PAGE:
NuCaptcha takes on Google's ReCaptcha

Can't read your way past the humans-only gateway on that Web site? NuCaptcha has a filter that's easier for you, harder for robots.

NuCaptcha's moving text is easy for humans to read, but hard for computers. So far. Screenshot by Rafe Needleman/CNET

Modern captchas are effective at keeping bots and algorithms from accessing Web sites made for humans. They also generate collateral damage and keep up to 25 percent of humans out, too, according to Ron Moravek, COO of NuCaptcha. He says he has a better, more flexible technology for filtering humans from bots.

NuCaptcha is a replacement technology for the free, Google-owned ReCaptcha service. There are two major differences between NuCaptcha and ReCaptcha. First, NuCaptcha displays moving text against a moving image. While this makes it harder for computers to discern text from background, it makes it much easier for humans. We use relative motion as additional information that helps us see patterns, not as noise to be processed out. This effective processing gap means that captcha text can be shorter--three characters is enough--and that it's much less painful for humans to read the text and proceed past the challenge. "It can be solved in three seconds," Moravek says.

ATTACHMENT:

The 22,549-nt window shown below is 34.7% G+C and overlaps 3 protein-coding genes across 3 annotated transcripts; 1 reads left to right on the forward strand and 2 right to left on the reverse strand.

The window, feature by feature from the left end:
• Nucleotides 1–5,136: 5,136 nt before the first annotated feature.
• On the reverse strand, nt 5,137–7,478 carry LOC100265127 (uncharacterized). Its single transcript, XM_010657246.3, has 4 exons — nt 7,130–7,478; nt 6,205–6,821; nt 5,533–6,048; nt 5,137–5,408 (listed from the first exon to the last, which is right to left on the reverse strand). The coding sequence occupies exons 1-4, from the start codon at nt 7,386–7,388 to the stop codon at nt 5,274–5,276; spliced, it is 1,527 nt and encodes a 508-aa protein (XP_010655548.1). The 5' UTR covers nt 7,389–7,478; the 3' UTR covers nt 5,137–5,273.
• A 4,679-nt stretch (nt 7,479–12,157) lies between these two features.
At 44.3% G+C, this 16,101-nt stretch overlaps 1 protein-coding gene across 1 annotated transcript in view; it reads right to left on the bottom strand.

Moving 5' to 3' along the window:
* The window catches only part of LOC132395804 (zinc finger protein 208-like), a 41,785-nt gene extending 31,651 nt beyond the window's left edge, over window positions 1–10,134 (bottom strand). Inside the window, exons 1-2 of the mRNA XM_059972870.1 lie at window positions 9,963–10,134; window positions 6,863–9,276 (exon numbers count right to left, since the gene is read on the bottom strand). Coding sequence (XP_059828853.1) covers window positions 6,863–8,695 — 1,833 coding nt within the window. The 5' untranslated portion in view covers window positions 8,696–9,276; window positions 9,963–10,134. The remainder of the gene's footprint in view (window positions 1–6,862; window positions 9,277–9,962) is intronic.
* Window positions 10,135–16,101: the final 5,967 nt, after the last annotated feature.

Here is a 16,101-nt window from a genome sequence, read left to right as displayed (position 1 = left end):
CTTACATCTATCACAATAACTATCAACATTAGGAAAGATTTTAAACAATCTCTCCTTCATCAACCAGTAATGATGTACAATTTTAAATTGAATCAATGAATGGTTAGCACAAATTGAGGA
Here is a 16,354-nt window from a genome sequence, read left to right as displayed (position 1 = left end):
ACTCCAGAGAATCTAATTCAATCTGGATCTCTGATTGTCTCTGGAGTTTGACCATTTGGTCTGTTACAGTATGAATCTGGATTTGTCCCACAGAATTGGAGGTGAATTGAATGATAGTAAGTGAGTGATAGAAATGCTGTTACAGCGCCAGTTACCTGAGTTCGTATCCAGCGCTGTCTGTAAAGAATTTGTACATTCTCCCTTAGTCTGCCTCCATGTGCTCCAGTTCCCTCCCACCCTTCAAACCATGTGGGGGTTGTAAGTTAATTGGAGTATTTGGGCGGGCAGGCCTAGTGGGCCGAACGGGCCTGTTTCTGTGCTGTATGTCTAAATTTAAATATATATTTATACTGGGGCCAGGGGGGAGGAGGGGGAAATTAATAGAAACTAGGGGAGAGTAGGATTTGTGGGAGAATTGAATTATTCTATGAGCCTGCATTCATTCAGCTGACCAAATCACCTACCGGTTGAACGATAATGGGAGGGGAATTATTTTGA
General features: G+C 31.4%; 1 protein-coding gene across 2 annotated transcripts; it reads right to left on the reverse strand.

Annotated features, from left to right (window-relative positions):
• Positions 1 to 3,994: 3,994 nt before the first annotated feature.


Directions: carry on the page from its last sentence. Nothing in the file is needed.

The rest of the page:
Second, the NuCaptcha system accepts parameters for the strength of the captcha. Just want a lightweight system to keep out most bots and scrapers? You can get a captcha so simple a one-eyed monkey could pass it. But if you want to add more security, like a system in front of a password reset process, you can turn up the heat. Moravek reminds me that Google's ReCaptcha system is not configurable.

A Google ReCaptcha Screenshot by Rafe Needleman/CNET

NuCaptcha is free with default options. There are also advertising-supported versions, and paid options for enterprise clients that include features like behavioral analysis: The captchas get harder if the user's activity before he, she, or it hits the captcha looks bot-like. For example, if forms are getting filled out a super-human speed.

Running an entire business around captchas seems to be a particularly weird game of technological cat and mouse. Computers keep getting faster and better at pattern recognition, and the better they get, the more annoying so far, captchas have gotten too. For now, this motion-based captcha technology puts humans back in the lead. It also gives NuCaptcha a--probably temporary--leg up on Google.

 

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